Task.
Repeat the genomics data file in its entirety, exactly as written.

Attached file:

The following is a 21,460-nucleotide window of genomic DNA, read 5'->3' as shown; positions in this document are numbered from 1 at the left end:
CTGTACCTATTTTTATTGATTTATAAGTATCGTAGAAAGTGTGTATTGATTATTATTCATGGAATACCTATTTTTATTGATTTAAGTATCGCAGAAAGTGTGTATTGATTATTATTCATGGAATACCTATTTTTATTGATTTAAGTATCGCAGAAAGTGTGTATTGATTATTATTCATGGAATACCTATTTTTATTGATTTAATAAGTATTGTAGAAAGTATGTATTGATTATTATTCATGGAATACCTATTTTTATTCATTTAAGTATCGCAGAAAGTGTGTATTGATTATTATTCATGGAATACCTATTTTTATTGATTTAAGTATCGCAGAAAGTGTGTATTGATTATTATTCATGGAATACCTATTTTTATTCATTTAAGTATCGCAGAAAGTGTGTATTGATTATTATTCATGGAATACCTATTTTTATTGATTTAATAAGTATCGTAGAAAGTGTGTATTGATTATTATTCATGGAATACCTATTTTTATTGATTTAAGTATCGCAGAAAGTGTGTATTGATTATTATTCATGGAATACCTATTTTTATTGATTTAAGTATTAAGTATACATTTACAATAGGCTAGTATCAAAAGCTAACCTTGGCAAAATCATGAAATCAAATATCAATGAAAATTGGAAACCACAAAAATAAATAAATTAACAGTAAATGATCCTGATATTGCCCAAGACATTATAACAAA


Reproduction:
The following is a 21,460-nucleotide window of genomic DNA, read 5'->3' as shown; positions in this document are numbered from 1 at the left end:
CTGTACCTATTTTTATTGATTTATAAGTATCGTAGAAAGTGTGTATTGATTATTATTCATGGAATACCTATTTTTATTGATTTAAGTATCGCAGAAAGTGTGTATTGATTATTATTCATGGAATACCTATTTTTATTGATTTAAGTATCGCAGAAAGTGTGTATTGATTATTATTCATGGAATACCTATTTTTATTGATTTAATAAGTATTGTAGAAAGTATGTATTGATTATTATTCATGGAATACCTATTTTTATTCATTTAAGTATCGCAGAAAGTGTGTATTGATTATTATTCATGGAATACCTATTTTTATTGATTTAAGTATCGCAGAAAGTGTGTATTGATTATTATTCATGGAATACCTATTTTTATTCATTTAAGTATCGCAGAAAGTGTGTATTGATTATTATTCATGGAATACCTATTTTTATTGATTTAATAAGTATCGTAGAAAGTGTGTATTGATTATTATTCATGGAATACCTATTTTTATTGATTTAAGTATCGCAGAAAGTGTGTATTGATTATTATTCATGGAATACCTATTTTTATTGATTTAAGTATTAAGTATACATTTACAATAGGCTAGTATCAAAAGCTAACCTTGGCAAAATCATGAAATCAAATATCAATGAAAATTGGAAACCACAAAAATAAATAAATTAACAGTAAATGATCCTGATATTGCCCAAGACATTATAACAAA